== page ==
This is spring break week in Texas. For our travel this week, I had booked a trip to Panama and Nicaragua using United miles. All the itineraries that were offered for our return trip from Panama showed a stopover in Nicaragua. So I decided it might be wise to use the stopover to visit the country. The final itinerary worked out to 3 full days in Panama City and 2.5 days in Managua. Our plan had been to drive to Granada from the airport in Managua and spend the next 2 days sightseeing locally. I have read so much about the natural beauty of Nicaragua that I was really looking forward to this leg of the trip.
We flew to Panama City last Saturday on Avianca through San Salvador and the journey went fine. We had arranged through a taxi company for all our transportation and they didn’t disappoint. We had a good time exploring Panama city and its surroundings.
Wednesday morning found us at the Copa Airlines check-in desk awaiting our next flight to Managua. After greeting us and securing our passports, the agent asked for yellow fever vaccination records. We told him we didn’t have any and reiterated that we were traveling from the US and were in Panama City for a four-day trip only. After discussing with his superiors, the agent told us that it would be best to return to the airport after obtaining the vaccine!
In discussing this further, we discovered that Panama is considered a country with risk of yellow fever transmission (although not the entire country just parts of it). Nicaragua requires proof of yellow fever vaccination, at all ports of entry, if a traveler has spent the last 11 days or less, prior to Nicaragua entry, in countries that are WHO-designated as “potentials for active transmission of yellow fever”. This rule does not apply if you are transiting through the airport for connections or spending 12 hours or less but at the airport only. The other WHO-designated countries, currently include Argentina, Bolivia, Brazil, Colombia, Ecuador, French Guyana, Guyana, Paraguay, Peru, Suriname, Trinidad and Tobago, Venezuela.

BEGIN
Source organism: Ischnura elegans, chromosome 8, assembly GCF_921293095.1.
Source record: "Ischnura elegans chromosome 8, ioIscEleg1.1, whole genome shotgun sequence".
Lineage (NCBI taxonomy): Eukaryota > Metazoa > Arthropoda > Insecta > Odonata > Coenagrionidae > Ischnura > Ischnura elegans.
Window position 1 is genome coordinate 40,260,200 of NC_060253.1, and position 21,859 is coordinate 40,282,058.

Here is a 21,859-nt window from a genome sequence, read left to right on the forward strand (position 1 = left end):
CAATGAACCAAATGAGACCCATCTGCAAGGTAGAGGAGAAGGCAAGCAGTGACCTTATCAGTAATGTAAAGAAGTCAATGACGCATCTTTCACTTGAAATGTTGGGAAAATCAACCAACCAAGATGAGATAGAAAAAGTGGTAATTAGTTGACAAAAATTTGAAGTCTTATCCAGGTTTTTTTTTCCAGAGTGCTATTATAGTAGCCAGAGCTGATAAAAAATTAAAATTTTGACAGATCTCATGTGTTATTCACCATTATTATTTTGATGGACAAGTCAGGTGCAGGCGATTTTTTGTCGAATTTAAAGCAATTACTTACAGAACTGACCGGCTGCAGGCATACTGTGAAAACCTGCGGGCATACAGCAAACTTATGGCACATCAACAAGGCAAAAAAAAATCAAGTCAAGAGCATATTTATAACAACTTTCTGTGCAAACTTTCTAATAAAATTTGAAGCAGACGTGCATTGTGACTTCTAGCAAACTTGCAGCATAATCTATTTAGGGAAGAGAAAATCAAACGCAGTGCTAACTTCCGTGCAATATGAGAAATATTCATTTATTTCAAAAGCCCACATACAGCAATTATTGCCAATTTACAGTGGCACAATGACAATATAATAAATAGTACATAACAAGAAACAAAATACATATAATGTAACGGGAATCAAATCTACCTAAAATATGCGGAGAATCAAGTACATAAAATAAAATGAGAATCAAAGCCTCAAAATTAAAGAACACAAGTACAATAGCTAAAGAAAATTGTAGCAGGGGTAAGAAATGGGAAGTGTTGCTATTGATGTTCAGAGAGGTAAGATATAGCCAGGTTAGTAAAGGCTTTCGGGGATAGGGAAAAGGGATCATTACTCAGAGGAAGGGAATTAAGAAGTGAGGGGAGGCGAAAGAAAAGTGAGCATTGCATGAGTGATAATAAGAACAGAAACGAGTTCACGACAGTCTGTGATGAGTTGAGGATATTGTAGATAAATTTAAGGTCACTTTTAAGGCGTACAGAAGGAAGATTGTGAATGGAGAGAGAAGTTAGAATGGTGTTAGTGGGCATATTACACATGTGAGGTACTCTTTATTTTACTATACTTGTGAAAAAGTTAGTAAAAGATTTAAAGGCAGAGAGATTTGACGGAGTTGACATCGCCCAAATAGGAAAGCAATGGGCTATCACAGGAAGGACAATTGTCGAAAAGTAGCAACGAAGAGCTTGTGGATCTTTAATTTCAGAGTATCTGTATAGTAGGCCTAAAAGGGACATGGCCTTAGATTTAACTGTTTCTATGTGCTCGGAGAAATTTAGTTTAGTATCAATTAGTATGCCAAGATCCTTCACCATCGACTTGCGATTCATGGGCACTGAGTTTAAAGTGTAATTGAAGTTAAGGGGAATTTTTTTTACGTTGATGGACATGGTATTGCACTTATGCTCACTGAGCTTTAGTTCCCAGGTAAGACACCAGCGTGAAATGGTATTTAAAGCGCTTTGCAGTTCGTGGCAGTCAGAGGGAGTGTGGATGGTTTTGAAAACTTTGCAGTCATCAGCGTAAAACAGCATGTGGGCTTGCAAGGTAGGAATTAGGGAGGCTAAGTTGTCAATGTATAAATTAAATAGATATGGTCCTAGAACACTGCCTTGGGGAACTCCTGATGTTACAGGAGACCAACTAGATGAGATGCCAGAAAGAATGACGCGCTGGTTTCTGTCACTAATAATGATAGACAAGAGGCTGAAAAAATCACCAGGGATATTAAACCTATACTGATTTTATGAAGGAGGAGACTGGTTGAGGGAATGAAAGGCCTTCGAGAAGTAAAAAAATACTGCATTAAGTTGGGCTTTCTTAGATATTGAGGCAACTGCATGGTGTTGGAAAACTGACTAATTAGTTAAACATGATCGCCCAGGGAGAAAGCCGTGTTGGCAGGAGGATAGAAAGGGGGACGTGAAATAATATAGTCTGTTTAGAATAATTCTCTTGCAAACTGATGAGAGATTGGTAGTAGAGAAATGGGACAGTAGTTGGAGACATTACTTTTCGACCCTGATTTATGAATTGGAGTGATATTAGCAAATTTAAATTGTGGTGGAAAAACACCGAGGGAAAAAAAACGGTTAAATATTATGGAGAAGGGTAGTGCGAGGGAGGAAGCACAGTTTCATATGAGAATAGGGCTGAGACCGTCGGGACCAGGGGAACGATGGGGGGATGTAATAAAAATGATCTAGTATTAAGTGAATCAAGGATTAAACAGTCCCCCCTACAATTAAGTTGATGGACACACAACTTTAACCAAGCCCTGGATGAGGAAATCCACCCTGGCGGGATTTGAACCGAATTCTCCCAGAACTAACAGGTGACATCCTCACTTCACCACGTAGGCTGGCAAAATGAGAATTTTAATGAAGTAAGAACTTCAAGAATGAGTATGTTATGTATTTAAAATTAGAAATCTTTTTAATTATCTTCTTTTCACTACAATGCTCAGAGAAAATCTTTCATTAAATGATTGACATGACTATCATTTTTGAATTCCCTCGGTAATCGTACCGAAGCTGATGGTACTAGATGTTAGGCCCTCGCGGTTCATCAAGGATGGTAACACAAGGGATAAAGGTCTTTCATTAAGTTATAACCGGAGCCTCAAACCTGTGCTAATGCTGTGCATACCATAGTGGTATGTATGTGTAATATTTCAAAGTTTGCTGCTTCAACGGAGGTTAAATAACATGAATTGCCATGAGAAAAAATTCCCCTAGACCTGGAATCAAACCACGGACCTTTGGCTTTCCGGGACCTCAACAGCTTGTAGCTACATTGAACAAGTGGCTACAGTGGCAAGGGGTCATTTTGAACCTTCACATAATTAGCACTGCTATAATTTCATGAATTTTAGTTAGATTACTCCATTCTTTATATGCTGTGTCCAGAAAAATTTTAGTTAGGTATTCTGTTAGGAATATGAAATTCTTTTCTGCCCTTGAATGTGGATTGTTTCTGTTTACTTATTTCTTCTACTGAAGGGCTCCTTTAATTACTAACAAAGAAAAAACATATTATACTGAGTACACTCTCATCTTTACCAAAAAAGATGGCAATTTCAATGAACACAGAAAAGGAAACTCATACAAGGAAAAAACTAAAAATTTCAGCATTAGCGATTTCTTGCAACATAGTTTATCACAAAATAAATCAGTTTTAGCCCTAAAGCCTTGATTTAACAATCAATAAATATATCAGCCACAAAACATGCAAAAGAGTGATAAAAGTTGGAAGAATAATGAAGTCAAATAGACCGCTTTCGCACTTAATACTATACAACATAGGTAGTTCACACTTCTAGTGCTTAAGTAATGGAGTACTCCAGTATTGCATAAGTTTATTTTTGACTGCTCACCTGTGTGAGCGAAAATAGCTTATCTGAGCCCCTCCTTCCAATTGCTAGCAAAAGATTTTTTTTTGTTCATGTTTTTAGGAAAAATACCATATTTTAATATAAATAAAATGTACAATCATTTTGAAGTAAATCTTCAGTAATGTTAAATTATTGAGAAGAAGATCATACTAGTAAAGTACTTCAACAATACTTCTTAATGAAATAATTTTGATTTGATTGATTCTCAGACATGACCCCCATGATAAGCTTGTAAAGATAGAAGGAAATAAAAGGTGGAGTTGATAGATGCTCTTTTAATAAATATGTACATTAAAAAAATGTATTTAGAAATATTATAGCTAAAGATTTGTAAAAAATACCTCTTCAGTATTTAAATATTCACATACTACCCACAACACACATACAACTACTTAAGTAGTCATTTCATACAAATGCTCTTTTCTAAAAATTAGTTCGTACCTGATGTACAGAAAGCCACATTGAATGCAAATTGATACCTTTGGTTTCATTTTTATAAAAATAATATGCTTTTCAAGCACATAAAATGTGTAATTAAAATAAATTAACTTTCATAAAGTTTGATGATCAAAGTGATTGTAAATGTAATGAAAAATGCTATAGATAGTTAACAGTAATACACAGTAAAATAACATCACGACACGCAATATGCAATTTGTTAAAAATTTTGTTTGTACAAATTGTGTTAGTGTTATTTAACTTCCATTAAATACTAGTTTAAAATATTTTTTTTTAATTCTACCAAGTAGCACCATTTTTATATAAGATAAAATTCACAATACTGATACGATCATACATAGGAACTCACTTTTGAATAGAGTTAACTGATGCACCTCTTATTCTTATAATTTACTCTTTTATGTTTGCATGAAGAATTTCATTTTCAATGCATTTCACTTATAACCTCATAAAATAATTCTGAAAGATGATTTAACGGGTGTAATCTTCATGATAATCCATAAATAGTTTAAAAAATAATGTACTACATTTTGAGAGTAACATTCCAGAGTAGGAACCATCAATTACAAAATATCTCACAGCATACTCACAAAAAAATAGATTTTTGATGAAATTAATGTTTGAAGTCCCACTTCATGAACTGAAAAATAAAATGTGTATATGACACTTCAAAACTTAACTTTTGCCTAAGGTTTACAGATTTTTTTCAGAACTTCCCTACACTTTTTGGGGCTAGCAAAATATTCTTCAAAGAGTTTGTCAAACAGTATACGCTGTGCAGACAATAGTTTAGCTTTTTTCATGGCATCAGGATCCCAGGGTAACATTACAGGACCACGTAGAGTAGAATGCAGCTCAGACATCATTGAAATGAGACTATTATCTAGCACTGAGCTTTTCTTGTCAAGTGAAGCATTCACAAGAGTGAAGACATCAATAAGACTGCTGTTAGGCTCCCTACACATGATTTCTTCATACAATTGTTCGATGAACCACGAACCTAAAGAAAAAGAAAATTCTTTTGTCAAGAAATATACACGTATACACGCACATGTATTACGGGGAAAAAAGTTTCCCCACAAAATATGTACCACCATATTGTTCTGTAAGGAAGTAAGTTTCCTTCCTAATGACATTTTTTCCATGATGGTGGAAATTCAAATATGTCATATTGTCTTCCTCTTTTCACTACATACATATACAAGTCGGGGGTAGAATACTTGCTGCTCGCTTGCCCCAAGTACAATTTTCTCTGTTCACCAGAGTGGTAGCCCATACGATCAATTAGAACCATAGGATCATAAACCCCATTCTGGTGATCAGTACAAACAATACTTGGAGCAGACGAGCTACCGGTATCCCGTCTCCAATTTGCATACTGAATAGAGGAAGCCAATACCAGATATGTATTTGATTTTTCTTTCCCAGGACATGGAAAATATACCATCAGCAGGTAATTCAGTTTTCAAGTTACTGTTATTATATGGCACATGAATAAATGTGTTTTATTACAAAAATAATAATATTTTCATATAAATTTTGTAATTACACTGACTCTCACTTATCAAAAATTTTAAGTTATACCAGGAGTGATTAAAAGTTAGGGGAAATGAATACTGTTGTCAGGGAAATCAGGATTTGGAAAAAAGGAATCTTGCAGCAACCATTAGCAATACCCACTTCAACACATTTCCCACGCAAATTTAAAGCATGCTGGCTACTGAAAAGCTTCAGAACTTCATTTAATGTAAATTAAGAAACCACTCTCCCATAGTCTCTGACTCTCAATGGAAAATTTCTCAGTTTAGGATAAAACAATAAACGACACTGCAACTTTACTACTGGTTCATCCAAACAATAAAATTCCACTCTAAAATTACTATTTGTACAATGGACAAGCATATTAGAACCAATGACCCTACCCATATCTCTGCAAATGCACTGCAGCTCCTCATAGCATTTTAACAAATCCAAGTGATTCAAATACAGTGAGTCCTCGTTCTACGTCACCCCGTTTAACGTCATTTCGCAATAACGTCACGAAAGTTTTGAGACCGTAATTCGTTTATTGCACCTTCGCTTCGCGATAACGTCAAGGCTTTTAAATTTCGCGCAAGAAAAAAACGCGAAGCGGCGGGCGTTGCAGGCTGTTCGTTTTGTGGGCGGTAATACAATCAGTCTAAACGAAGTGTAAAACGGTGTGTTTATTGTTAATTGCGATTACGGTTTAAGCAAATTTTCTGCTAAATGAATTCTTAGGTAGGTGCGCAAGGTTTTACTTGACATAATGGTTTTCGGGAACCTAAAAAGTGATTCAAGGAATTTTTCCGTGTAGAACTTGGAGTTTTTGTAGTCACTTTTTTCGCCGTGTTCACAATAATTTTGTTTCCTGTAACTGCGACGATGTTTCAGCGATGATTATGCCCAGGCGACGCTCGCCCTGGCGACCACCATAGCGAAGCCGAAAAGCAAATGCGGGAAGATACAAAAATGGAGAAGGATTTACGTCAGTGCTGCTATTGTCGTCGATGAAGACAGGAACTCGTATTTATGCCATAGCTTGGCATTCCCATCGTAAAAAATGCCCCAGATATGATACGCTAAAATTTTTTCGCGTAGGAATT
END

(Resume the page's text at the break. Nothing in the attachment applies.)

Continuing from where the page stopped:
Apparently, this rule went into effect in January 2017 and its interesting that I did not come across this message from the US Embassy in Nicaragua until after this debacle. The message was posted in December 2017.
I am including links to the CDC website about countries with potential for yellow fever transmission. I was aware of the Yellow Fever requirements for travel to Africa but didn’t know its need for travel in South America and Central America. The Yellow fever vaccine has to be administered at least ten days prior to the trip. It does have certain adverse effects and is expensive to administer. Current guidelines recommend only one dose for lifetime protection.
Do read up on this vaccine requirements prior to your own travel. It wouldn’t do to miss a trip to a beautiful country like we did because of one oversight. We were able to re-book our flights back to Dallas for the following day. More on that in our Panama series.
Until then, safe travels!